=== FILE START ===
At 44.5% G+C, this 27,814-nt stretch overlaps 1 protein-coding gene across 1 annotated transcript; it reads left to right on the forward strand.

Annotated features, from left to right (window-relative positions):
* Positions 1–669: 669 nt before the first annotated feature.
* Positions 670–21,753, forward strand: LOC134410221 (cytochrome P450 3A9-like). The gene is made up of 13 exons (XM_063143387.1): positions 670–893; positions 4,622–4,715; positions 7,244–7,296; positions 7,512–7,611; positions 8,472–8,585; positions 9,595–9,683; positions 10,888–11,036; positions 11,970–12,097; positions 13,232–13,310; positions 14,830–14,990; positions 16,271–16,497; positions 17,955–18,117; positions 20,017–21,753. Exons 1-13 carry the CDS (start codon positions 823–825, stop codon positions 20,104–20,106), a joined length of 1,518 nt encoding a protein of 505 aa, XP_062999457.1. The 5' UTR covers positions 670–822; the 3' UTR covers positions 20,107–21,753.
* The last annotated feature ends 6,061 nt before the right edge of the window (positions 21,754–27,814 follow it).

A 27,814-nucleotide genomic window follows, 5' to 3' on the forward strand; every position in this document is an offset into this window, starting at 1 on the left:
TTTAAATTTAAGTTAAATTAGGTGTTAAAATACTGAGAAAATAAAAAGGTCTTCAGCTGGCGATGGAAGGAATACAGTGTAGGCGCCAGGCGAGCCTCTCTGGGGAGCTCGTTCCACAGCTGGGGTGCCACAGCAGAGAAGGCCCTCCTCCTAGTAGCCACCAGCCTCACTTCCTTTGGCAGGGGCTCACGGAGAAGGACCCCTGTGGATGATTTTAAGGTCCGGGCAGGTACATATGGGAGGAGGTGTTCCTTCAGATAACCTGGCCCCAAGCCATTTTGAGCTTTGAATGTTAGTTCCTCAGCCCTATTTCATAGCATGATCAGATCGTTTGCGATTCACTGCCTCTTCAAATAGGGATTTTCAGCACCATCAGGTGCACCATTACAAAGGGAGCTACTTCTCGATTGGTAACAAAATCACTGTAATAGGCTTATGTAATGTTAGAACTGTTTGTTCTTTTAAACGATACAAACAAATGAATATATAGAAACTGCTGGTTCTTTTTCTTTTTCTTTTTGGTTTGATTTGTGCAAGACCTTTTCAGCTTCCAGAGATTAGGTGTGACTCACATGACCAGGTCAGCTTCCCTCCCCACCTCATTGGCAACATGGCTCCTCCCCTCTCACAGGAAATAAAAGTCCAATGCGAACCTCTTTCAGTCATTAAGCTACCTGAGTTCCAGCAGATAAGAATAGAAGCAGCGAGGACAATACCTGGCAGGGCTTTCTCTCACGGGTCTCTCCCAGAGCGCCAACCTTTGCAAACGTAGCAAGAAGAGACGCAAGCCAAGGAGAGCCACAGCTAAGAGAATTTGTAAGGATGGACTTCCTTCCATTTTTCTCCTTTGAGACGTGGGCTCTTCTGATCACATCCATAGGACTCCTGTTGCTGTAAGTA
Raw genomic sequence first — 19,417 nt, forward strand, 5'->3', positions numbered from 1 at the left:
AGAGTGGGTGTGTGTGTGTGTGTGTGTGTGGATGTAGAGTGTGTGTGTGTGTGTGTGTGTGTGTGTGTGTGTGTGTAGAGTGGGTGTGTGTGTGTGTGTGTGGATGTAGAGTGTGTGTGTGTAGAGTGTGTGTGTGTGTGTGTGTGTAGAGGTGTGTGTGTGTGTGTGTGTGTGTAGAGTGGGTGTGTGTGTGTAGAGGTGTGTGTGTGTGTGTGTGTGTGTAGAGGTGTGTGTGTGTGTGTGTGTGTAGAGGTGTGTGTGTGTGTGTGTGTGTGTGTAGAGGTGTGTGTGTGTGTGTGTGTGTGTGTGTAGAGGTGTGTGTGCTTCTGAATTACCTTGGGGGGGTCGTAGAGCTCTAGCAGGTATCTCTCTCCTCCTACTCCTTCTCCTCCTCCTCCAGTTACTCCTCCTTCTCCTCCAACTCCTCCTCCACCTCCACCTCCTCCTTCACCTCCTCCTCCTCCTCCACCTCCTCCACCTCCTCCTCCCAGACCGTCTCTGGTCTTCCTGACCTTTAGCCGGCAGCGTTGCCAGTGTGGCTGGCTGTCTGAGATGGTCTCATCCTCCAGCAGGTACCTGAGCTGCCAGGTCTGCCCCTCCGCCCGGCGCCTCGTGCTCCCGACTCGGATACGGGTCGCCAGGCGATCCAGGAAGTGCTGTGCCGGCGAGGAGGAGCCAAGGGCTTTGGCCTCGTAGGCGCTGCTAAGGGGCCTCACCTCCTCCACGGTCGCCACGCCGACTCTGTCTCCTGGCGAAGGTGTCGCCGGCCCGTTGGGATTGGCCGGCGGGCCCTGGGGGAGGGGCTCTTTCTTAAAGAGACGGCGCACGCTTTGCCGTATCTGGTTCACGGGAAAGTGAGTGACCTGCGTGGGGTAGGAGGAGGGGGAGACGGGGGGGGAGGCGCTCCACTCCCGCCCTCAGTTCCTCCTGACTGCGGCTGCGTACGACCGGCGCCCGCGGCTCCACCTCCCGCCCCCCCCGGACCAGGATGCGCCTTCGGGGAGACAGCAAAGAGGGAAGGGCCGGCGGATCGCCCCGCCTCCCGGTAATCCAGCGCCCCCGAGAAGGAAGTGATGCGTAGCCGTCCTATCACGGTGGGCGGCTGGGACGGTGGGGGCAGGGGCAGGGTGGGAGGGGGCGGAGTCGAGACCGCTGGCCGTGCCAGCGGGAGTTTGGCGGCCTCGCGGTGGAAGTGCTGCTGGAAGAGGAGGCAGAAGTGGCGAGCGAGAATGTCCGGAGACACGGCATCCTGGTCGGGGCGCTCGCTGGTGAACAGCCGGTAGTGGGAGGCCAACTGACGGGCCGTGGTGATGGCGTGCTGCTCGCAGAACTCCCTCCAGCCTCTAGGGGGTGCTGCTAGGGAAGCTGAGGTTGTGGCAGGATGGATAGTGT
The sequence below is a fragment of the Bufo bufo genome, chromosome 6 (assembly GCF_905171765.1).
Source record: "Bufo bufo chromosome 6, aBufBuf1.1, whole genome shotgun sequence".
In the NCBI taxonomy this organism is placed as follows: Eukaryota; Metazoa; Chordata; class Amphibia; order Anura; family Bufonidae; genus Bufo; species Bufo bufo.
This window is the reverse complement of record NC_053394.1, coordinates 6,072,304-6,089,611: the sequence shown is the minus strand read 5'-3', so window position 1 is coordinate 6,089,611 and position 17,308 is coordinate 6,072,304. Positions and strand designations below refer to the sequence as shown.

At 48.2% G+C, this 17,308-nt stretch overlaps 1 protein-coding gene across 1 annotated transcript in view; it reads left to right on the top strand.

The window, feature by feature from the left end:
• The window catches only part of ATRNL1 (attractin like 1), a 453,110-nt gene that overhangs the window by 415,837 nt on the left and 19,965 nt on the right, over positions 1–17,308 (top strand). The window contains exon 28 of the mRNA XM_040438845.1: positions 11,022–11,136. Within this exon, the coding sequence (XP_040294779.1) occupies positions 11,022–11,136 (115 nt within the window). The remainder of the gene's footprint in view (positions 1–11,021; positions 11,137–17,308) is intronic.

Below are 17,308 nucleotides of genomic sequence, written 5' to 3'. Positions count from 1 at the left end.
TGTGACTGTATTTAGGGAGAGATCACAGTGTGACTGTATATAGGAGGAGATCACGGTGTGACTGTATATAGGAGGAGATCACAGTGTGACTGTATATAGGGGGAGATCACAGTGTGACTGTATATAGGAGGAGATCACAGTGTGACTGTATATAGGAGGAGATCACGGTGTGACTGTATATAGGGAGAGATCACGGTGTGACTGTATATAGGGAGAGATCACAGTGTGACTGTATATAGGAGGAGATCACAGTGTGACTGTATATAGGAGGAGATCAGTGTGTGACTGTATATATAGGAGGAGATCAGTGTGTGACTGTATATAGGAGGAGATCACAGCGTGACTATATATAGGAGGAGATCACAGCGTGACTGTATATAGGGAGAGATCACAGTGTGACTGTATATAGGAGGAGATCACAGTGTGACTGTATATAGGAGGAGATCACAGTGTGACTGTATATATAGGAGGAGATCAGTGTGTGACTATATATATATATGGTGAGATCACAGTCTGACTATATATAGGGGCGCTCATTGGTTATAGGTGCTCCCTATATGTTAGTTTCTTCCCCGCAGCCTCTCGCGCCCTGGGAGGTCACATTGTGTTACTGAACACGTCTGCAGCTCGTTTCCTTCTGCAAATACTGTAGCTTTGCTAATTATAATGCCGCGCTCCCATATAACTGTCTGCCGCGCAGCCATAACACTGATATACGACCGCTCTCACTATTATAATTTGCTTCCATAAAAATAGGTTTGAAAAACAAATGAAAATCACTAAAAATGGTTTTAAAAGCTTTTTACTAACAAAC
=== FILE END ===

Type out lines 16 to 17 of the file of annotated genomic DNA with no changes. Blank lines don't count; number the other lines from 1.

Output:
• The window catches only part of ATRNL1 (attractin like 1), a 453,110-nt gene that overhangs the window by 415,837 nt on the left and 19,965 nt on the right, over positions 1–17,308 (top strand). The window contains exon 28 of the mRNA XM_040438845.1: positions 11,022–11,136. Within this exon, the coding sequence (XP_040294779.1) occupies positions 11,022–11,136 (115 nt within the window). The remainder of the gene's footprint in view (positions 1–11,021; positions 11,137–17,308) is intronic.

Below are 17,308 nucleotides of genomic sequence, written 5' to 3'. Positions count from 1 at the left end.